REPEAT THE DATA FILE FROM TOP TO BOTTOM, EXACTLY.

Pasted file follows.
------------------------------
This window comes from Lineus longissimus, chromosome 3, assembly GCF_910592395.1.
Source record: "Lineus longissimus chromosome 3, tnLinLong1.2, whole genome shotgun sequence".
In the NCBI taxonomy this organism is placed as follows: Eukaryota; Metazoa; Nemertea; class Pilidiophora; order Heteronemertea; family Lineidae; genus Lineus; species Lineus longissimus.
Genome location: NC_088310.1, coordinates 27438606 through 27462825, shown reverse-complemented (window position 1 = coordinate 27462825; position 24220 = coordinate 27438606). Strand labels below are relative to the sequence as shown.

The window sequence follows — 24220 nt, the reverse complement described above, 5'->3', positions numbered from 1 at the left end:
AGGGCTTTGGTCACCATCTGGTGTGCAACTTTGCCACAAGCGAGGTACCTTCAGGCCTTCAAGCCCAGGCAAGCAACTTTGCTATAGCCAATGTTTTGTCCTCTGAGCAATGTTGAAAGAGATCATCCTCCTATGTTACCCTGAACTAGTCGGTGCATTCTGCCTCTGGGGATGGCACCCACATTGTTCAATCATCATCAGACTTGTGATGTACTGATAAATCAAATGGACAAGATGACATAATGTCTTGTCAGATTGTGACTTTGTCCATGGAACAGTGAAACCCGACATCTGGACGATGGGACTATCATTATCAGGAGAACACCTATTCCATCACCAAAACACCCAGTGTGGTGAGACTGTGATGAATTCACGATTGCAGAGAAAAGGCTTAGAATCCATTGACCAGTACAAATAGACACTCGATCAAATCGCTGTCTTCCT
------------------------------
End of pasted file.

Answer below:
This window comes from Lineus longissimus, chromosome 3, assembly GCF_910592395.1.
Source record: "Lineus longissimus chromosome 3, tnLinLong1.2, whole genome shotgun sequence".
In the NCBI taxonomy this organism is placed as follows: Eukaryota; Metazoa; Nemertea; class Pilidiophora; order Heteronemertea; family Lineidae; genus Lineus; species Lineus longissimus.
Genome location: NC_088310.1, coordinates 27438606 through 27462825, shown reverse-complemented (window position 1 = coordinate 27462825; position 24220 = coordinate 27438606). Strand labels below are relative to the sequence as shown.

The window sequence follows — 24220 nt, the reverse complement described above, 5'->3', positions numbered from 1 at the left end:
AGGGCTTTGGTCACCATCTGGTGTGCAACTTTGCCACAAGCGAGGTACCTTCAGGCCTTCAAGCCCAGGCAAGCAACTTTGCTATAGCCAATGTTTTGTCCTCTGAGCAATGTTGAAAGAGATCATCCTCCTATGTTACCCTGAACTAGTCGGTGCATTCTGCCTCTGGGGATGGCACCCACATTGTTCAATCATCATCAGACTTGTGATGTACTGATAAATCAAATGGACAAGATGACATAATGTCTTGTCAGATTGTGACTTTGTCCATGGAACAGTGAAACCCGACATCTGGACGATGGGACTATCATTATCAGGAGAACACCTATTCCATCACCAAAACACCCAGTGTGGTGAGACTGTGATGAATTCACGATTGCAGAGAAAAGGCTTAGAATCCATTGACCAGTACAAATAGACACTCGATCAAATCGCTGTCTTCCT